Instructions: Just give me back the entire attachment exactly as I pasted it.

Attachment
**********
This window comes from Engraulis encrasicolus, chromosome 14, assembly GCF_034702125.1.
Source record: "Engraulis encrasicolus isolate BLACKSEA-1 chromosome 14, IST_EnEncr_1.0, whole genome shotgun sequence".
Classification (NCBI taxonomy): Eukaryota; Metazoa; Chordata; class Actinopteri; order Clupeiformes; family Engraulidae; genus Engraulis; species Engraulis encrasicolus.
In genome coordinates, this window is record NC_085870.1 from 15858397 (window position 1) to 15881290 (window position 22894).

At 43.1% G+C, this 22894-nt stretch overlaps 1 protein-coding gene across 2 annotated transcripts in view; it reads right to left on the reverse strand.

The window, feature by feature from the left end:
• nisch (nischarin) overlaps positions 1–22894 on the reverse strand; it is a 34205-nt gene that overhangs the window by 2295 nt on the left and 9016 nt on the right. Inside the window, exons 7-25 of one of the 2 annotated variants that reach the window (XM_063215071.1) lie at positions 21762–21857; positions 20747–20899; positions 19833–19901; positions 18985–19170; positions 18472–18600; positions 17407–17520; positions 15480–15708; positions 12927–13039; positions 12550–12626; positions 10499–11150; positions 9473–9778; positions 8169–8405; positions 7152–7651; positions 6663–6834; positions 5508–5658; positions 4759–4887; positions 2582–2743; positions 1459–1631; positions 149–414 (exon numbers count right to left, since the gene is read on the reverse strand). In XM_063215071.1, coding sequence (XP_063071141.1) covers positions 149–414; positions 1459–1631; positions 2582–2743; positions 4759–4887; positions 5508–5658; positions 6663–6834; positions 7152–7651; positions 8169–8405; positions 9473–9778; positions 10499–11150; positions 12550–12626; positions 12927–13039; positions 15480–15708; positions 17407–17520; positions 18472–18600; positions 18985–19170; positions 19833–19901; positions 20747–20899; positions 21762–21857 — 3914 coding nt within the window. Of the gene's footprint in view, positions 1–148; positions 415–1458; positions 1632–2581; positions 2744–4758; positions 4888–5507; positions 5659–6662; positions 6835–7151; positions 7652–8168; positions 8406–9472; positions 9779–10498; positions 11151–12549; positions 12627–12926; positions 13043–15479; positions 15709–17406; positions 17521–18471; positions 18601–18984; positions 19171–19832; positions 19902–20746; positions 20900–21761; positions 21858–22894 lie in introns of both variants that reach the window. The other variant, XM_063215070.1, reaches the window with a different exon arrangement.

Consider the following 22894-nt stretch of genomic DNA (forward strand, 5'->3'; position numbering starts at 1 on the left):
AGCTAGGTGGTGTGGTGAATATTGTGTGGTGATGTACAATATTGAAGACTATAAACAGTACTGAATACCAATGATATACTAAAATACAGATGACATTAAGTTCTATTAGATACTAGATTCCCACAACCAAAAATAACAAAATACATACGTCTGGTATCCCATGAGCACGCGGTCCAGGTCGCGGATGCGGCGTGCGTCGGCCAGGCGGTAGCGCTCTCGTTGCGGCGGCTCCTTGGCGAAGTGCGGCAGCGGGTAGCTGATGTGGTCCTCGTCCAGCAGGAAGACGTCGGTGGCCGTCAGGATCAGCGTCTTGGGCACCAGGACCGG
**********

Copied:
This window comes from Engraulis encrasicolus, chromosome 14, assembly GCF_034702125.1.
Source record: "Engraulis encrasicolus isolate BLACKSEA-1 chromosome 14, IST_EnEncr_1.0, whole genome shotgun sequence".
Classification (NCBI taxonomy): Eukaryota; Metazoa; Chordata; class Actinopteri; order Clupeiformes; family Engraulidae; genus Engraulis; species Engraulis encrasicolus.
In genome coordinates, this window is record NC_085870.1 from 15858397 (window position 1) to 15881290 (window position 22894).

At 43.1% G+C, this 22894-nt stretch overlaps 1 protein-coding gene across 2 annotated transcripts in view; it reads right to left on the reverse strand.

The window, feature by feature from the left end:
• nisch (nischarin) overlaps positions 1–22894 on the reverse strand; it is a 34205-nt gene that overhangs the window by 2295 nt on the left and 9016 nt on the right. Inside the window, exons 7-25 of one of the 2 annotated variants that reach the window (XM_063215071.1) lie at positions 21762–21857; positions 20747–20899; positions 19833–19901; positions 18985–19170; positions 18472–18600; positions 17407–17520; positions 15480–15708; positions 12927–13039; positions 12550–12626; positions 10499–11150; positions 9473–9778; positions 8169–8405; positions 7152–7651; positions 6663–6834; positions 5508–5658; positions 4759–4887; positions 2582–2743; positions 1459–1631; positions 149–414 (exon numbers count right to left, since the gene is read on the reverse strand). In XM_063215071.1, coding sequence (XP_063071141.1) covers positions 149–414; positions 1459–1631; positions 2582–2743; positions 4759–4887; positions 5508–5658; positions 6663–6834; positions 7152–7651; positions 8169–8405; positions 9473–9778; positions 10499–11150; positions 12550–12626; positions 12927–13039; positions 15480–15708; positions 17407–17520; positions 18472–18600; positions 18985–19170; positions 19833–19901; positions 20747–20899; positions 21762–21857 — 3914 coding nt within the window. Of the gene's footprint in view, positions 1–148; positions 415–1458; positions 1632–2581; positions 2744–4758; positions 4888–5507; positions 5659–6662; positions 6835–7151; positions 7652–8168; positions 8406–9472; positions 9779–10498; positions 11151–12549; positions 12627–12926; positions 13043–15479; positions 15709–17406; positions 17521–18471; positions 18601–18984; positions 19171–19832; positions 19902–20746; positions 20900–21761; positions 21858–22894 lie in introns of both variants that reach the window. The other variant, XM_063215070.1, reaches the window with a different exon arrangement.

Consider the following 22894-nt stretch of genomic DNA (forward strand, 5'->3'; position numbering starts at 1 on the left):
AGCTAGGTGGTGTGGTGAATATTGTGTGGTGATGTACAATATTGAAGACTATAAACAGTACTGAATACCAATGATATACTAAAATACAGATGACATTAAGTTCTATTAGATACTAGATTCCCACAACCAAAAATAACAAAATACATACGTCTGGTATCCCATGAGCACGCGGTCCAGGTCGCGGATGCGGCGTGCGTCGGCCAGGCGGTAGCGCTCTCGTTGCGGCGGCTCCTTGGCGAAGTGCGGCAGCGGGTAGCTGATGTGGTCCTCGTCCAGCAGGAAGACGTCGGTGGCCGTCAGGATCAGCGTCTTGGGCACCAGGACCGG